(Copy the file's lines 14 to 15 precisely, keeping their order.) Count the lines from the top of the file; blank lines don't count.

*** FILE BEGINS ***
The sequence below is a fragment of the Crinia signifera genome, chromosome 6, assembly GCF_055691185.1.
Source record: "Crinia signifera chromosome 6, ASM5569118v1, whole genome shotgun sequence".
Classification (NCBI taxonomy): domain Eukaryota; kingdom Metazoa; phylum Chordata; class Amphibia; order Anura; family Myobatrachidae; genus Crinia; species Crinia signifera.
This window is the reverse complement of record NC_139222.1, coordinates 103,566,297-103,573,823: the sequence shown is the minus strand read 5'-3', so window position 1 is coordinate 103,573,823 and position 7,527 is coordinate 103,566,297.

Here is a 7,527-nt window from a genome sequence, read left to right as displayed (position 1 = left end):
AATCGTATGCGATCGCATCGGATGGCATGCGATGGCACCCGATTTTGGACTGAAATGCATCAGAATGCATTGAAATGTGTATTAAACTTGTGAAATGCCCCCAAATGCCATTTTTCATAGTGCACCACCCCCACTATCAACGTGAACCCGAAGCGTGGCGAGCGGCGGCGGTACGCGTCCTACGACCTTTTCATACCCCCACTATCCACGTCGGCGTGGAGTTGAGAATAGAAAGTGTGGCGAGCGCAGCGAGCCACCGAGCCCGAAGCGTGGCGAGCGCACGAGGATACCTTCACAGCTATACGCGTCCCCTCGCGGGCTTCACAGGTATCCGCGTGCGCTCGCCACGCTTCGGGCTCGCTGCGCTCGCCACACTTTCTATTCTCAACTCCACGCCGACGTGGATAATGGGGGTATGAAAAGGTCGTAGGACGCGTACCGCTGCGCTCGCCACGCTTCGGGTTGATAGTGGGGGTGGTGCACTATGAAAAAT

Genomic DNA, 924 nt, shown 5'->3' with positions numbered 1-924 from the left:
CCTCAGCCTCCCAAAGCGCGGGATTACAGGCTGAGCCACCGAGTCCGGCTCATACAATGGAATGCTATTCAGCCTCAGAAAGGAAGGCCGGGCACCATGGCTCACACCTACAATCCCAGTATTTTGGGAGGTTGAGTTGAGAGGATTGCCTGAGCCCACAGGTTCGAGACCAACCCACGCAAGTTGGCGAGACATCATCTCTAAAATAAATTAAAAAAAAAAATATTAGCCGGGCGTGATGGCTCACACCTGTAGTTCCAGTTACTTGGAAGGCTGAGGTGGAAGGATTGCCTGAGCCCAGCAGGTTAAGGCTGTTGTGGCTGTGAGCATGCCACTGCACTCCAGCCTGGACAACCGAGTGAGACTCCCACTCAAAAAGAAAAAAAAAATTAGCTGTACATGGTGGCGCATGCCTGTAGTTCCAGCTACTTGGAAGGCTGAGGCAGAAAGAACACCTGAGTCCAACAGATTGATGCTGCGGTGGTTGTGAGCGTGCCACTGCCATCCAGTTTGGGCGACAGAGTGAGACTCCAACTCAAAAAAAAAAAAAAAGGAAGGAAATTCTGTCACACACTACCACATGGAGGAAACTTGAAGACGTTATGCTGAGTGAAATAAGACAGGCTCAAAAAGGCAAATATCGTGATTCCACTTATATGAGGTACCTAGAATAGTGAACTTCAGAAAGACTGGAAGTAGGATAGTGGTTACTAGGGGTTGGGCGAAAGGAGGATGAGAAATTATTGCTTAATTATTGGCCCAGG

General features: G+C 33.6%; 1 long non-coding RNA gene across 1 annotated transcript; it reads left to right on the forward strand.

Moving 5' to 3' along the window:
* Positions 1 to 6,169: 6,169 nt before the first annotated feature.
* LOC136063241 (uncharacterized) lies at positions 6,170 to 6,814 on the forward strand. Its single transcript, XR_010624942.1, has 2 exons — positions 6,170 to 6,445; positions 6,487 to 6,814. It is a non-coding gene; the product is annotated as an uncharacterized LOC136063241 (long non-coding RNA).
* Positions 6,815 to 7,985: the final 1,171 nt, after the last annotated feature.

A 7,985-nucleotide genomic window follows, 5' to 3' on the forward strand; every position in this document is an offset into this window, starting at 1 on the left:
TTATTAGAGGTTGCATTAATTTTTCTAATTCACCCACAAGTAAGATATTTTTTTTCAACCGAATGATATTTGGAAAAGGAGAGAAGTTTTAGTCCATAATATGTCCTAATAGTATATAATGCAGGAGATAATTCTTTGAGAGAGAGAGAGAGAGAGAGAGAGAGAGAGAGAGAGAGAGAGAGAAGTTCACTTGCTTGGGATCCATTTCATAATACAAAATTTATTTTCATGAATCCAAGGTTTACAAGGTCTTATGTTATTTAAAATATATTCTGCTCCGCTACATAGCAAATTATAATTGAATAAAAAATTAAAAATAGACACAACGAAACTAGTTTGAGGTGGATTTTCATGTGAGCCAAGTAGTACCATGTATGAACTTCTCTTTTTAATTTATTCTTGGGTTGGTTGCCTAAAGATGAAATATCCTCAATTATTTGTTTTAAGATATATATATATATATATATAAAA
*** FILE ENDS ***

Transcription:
A 7,985-nucleotide genomic window follows, 5' to 3' on the forward strand; every position in this document is an offset into this window, starting at 1 on the left:
TTATTAGAGGTTGCATTAATTTTTCTAATTCACCCACAAGTAAGATATTTTTTTTCAACCGAATGATATTTGGAAAAGGAGAGAAGTTTTAGTCCATAATATGTCCTAATAGTATATAATGCAGGAGATAATTCTTTGAGAGAGAGAGAGAGAGAGAGAGAGAGAGAGAGAGAGAGAGAGAGAAGTTCACTTGCTTGGGATCCATTTCATAATACAAAATTTATTTTCATGAATCCAAGGTTTACAAGGTCTTATGTTATTTAAAATATATTCTGCTCCGCTACATAGCAAATTATAATTGAATAAAAAATTAAAAATAGACACAACGAAACTAGTTTGAGGTGGATTTTCATGTGAGCCAAGTAGTACCATGTATGAACTTCTCTTTTTAATTTATTCTTGGGTTGGTTGCCTAAAGATGAAATATCCTCAATTATTTGTTTTAAGATATATATATATATATATATAAAA